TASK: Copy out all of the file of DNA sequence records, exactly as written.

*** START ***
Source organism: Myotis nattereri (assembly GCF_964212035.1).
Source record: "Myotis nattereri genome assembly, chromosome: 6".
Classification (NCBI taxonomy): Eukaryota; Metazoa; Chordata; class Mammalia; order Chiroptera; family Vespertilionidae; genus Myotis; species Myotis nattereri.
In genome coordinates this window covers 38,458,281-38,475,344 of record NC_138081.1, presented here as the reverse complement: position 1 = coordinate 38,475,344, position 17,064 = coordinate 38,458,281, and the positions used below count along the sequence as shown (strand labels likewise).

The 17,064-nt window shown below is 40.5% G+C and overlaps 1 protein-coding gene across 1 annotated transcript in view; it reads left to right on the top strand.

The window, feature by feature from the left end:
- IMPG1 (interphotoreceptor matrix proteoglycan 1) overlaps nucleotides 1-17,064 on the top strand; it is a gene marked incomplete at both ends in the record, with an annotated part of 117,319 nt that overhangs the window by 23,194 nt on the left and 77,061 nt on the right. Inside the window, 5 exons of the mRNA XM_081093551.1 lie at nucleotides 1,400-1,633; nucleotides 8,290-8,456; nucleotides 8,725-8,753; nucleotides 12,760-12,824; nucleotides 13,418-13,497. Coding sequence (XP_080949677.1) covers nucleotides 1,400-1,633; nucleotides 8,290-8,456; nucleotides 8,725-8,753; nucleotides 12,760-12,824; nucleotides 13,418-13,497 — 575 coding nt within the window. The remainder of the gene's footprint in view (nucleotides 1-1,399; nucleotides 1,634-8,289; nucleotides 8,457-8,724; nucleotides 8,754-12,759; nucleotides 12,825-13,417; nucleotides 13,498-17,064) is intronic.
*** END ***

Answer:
Source organism: Myotis nattereri (assembly GCF_964212035.1).
Source record: "Myotis nattereri genome assembly, chromosome: 6".
Classification (NCBI taxonomy): Eukaryota; Metazoa; Chordata; class Mammalia; order Chiroptera; family Vespertilionidae; genus Myotis; species Myotis nattereri.
In genome coordinates this window covers 38,458,281-38,475,344 of record NC_138081.1, presented here as the reverse complement: position 1 = coordinate 38,475,344, position 17,064 = coordinate 38,458,281, and the positions used below count along the sequence as shown (strand labels likewise).

The 17,064-nt window shown below is 40.5% G+C and overlaps 1 protein-coding gene across 1 annotated transcript in view; it reads left to right on the top strand.

The window, feature by feature from the left end:
- IMPG1 (interphotoreceptor matrix proteoglycan 1) overlaps nucleotides 1-17,064 on the top strand; it is a gene marked incomplete at both ends in the record, with an annotated part of 117,319 nt that overhangs the window by 23,194 nt on the left and 77,061 nt on the right. Inside the window, 5 exons of the mRNA XM_081093551.1 lie at nucleotides 1,400-1,633; nucleotides 8,290-8,456; nucleotides 8,725-8,753; nucleotides 12,760-12,824; nucleotides 13,418-13,497. Coding sequence (XP_080949677.1) covers nucleotides 1,400-1,633; nucleotides 8,290-8,456; nucleotides 8,725-8,753; nucleotides 12,760-12,824; nucleotides 13,418-13,497 — 575 coding nt within the window. The remainder of the gene's footprint in view (nucleotides 1-1,399; nucleotides 1,634-8,289; nucleotides 8,457-8,724; nucleotides 8,754-12,759; nucleotides 12,825-13,417; nucleotides 13,498-17,064) is intronic.